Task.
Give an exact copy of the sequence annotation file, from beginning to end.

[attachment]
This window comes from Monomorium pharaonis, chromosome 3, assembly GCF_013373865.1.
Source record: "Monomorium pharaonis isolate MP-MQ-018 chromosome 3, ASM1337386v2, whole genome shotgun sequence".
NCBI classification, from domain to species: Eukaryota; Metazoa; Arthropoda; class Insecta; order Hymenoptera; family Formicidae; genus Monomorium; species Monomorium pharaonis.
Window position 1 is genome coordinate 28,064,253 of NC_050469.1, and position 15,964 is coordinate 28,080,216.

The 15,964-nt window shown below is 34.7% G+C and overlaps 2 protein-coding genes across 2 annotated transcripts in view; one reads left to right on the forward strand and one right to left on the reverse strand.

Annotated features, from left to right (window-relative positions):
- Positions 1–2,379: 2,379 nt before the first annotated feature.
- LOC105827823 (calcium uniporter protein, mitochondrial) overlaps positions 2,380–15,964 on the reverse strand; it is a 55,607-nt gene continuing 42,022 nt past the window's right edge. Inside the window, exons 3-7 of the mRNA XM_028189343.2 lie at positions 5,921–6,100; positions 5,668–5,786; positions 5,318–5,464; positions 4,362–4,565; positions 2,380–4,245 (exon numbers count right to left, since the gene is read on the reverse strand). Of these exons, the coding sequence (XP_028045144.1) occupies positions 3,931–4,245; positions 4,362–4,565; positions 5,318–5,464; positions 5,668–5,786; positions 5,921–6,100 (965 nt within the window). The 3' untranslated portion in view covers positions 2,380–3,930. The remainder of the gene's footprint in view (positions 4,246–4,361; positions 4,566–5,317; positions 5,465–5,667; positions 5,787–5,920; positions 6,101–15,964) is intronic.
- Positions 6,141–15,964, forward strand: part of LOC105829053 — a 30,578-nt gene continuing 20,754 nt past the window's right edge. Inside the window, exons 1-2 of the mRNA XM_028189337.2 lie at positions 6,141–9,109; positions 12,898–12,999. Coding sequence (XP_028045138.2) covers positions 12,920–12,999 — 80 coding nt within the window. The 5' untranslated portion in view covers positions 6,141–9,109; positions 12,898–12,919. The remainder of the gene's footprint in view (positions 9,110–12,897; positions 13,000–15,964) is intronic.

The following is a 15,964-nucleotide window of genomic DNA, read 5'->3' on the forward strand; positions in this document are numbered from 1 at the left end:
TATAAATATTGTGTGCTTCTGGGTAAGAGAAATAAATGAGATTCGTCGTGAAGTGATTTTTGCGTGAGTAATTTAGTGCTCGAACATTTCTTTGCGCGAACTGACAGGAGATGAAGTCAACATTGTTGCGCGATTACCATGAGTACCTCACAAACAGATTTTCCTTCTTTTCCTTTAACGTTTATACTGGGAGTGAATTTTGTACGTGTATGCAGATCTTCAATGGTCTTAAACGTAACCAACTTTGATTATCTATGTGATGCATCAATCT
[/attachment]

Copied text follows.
This window comes from Monomorium pharaonis, chromosome 3, assembly GCF_013373865.1.
Source record: "Monomorium pharaonis isolate MP-MQ-018 chromosome 3, ASM1337386v2, whole genome shotgun sequence".
NCBI classification, from domain to species: Eukaryota; Metazoa; Arthropoda; class Insecta; order Hymenoptera; family Formicidae; genus Monomorium; species Monomorium pharaonis.
Window position 1 is genome coordinate 28,064,253 of NC_050469.1, and position 15,964 is coordinate 28,080,216.

The 15,964-nt window shown below is 34.7% G+C and overlaps 2 protein-coding genes across 2 annotated transcripts in view; one reads left to right on the forward strand and one right to left on the reverse strand.

Annotated features, from left to right (window-relative positions):
- Positions 1–2,379: 2,379 nt before the first annotated feature.
- LOC105827823 (calcium uniporter protein, mitochondrial) overlaps positions 2,380–15,964 on the reverse strand; it is a 55,607-nt gene continuing 42,022 nt past the window's right edge. Inside the window, exons 3-7 of the mRNA XM_028189343.2 lie at positions 5,921–6,100; positions 5,668–5,786; positions 5,318–5,464; positions 4,362–4,565; positions 2,380–4,245 (exon numbers count right to left, since the gene is read on the reverse strand). Of these exons, the coding sequence (XP_028045144.1) occupies positions 3,931–4,245; positions 4,362–4,565; positions 5,318–5,464; positions 5,668–5,786; positions 5,921–6,100 (965 nt within the window). The 3' untranslated portion in view covers positions 2,380–3,930. The remainder of the gene's footprint in view (positions 4,246–4,361; positions 4,566–5,317; positions 5,465–5,667; positions 5,787–5,920; positions 6,101–15,964) is intronic.
- Positions 6,141–15,964, forward strand: part of LOC105829053 — a 30,578-nt gene continuing 20,754 nt past the window's right edge. Inside the window, exons 1-2 of the mRNA XM_028189337.2 lie at positions 6,141–9,109; positions 12,898–12,999. Coding sequence (XP_028045138.2) covers positions 12,920–12,999 — 80 coding nt within the window. The 5' untranslated portion in view covers positions 6,141–9,109; positions 12,898–12,919. The remainder of the gene's footprint in view (positions 9,110–12,897; positions 13,000–15,964) is intronic.

The following is a 15,964-nucleotide window of genomic DNA, read 5'->3' on the forward strand; positions in this document are numbered from 1 at the left end:
TATAAATATTGTGTGCTTCTGGGTAAGAGAAATAAATGAGATTCGTCGTGAAGTGATTTTTGCGTGAGTAATTTAGTGCTCGAACATTTCTTTGCGCGAACTGACAGGAGATGAAGTCAACATTGTTGCGCGATTACCATGAGTACCTCACAAACAGATTTTCCTTCTTTTCCTTTAACGTTTATACTGGGAGTGAATTTTGTACGTGTATGCAGATCTTCAATGGTCTTAAACGTAACCAACTTTGATTATCTATGTGATGCATCAATCT